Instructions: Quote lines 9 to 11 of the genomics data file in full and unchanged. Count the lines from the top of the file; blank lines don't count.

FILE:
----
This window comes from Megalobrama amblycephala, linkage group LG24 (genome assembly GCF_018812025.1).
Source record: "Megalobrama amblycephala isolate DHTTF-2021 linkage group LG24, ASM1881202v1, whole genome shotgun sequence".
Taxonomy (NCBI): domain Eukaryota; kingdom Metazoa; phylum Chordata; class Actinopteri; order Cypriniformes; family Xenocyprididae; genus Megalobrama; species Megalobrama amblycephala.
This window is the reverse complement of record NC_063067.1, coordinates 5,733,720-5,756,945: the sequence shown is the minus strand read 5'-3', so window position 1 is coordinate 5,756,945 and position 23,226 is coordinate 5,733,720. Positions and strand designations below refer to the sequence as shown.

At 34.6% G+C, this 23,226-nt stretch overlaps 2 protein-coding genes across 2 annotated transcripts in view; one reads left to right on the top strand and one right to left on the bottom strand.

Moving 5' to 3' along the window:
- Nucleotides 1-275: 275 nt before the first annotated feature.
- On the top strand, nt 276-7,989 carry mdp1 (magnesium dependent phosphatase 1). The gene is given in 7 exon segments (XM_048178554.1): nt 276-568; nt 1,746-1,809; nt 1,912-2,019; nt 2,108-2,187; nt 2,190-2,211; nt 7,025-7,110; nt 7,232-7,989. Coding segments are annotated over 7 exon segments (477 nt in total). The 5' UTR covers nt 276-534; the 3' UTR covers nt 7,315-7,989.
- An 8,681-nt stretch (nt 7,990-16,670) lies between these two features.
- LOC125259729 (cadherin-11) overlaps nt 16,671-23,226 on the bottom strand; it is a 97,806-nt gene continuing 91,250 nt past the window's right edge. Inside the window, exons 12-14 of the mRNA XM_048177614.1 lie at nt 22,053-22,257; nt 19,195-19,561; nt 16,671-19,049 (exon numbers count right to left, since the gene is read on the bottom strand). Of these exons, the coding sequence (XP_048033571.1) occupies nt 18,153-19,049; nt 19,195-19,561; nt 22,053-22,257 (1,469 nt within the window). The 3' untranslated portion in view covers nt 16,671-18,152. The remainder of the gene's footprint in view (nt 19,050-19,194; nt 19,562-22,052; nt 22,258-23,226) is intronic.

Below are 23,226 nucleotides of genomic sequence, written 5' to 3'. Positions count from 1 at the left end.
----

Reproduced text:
- An 8,681-nt stretch (nt 7,990-16,670) lies between these two features.
- LOC125259729 (cadherin-11) overlaps nt 16,671-23,226 on the bottom strand; it is a 97,806-nt gene continuing 91,250 nt past the window's right edge. Inside the window, exons 12-14 of the mRNA XM_048177614.1 lie at nt 22,053-22,257; nt 19,195-19,561; nt 16,671-19,049 (exon numbers count right to left, since the gene is read on the bottom strand). Of these exons, the coding sequence (XP_048033571.1) occupies nt 18,153-19,049; nt 19,195-19,561; nt 22,053-22,257 (1,469 nt within the window). The 3' untranslated portion in view covers nt 16,671-18,152. The remainder of the gene's footprint in view (nt 19,050-19,194; nt 19,562-22,052; nt 22,258-23,226) is intronic.

Below are 23,226 nucleotides of genomic sequence, written 5' to 3'. Positions count from 1 at the left end.